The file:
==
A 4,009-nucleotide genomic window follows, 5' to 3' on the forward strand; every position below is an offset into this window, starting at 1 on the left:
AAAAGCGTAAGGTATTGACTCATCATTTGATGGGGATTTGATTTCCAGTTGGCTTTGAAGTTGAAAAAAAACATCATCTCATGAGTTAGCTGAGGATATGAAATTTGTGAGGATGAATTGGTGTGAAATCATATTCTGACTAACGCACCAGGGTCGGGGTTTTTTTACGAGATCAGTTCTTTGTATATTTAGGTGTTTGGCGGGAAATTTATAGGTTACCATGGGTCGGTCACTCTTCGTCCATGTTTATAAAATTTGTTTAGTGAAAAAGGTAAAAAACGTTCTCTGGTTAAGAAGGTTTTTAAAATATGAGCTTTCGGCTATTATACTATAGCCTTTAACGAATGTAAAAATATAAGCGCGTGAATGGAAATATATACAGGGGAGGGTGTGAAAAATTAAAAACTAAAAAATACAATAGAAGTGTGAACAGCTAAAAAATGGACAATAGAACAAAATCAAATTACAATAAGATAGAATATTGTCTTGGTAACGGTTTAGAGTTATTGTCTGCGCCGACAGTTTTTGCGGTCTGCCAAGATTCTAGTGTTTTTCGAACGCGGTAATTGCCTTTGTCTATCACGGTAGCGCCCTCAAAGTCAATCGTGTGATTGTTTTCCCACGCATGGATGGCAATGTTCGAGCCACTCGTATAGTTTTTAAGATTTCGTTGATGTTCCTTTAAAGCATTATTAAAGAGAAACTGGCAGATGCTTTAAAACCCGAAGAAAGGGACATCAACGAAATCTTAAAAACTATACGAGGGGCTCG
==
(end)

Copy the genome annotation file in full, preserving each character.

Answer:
A 4,009-nucleotide genomic window follows, 5' to 3' on the forward strand; every position below is an offset into this window, starting at 1 on the left:
AAAAGCGTAAGGTATTGACTCATCATTTGATGGGGATTTGATTTCCAGTTGGCTTTGAAGTTGAAAAAAAACATCATCTCATGAGTTAGCTGAGGATATGAAATTTGTGAGGATGAATTGGTGTGAAATCATATTCTGACTAACGCACCAGGGTCGGGGTTTTTTTACGAGATCAGTTCTTTGTATATTTAGGTGTTTGGCGGGAAATTTATAGGTTACCATGGGTCGGTCACTCTTCGTCCATGTTTATAAAATTTGTTTAGTGAAAAAGGTAAAAAACGTTCTCTGGTTAAGAAGGTTTTTAAAATATGAGCTTTCGGCTATTATACTATAGCCTTTAACGAATGTAAAAATATAAGCGCGTGAATGGAAATATATACAGGGGAGGGTGTGAAAAATTAAAAACTAAAAAATACAATAGAAGTGTGAACAGCTAAAAAATGGACAATAGAACAAAATCAAATTACAATAAGATAGAATATTGTCTTGGTAACGGTTTAGAGTTATTGTCTGCGCCGACAGTTTTTGCGGTCTGCCAAGATTCTAGTGTTTTTCGAACGCGGTAATTGCCTTTGTCTATCACGGTAGCGCCCTCAAAGTCAATCGTGTGATTGTTTTCCCACGCATGGATGGCAATGTTCGAGCCACTCGTATAGTTTTTAAGATTTCGTTGATGTTCCTTTAAAGCATTATTAAAGAGAAACTGGCAGATGCTTTAAAACCCGAAGAAAGGGACATCAACGAAATCTTAAAAACTATACGAGGGGCTCG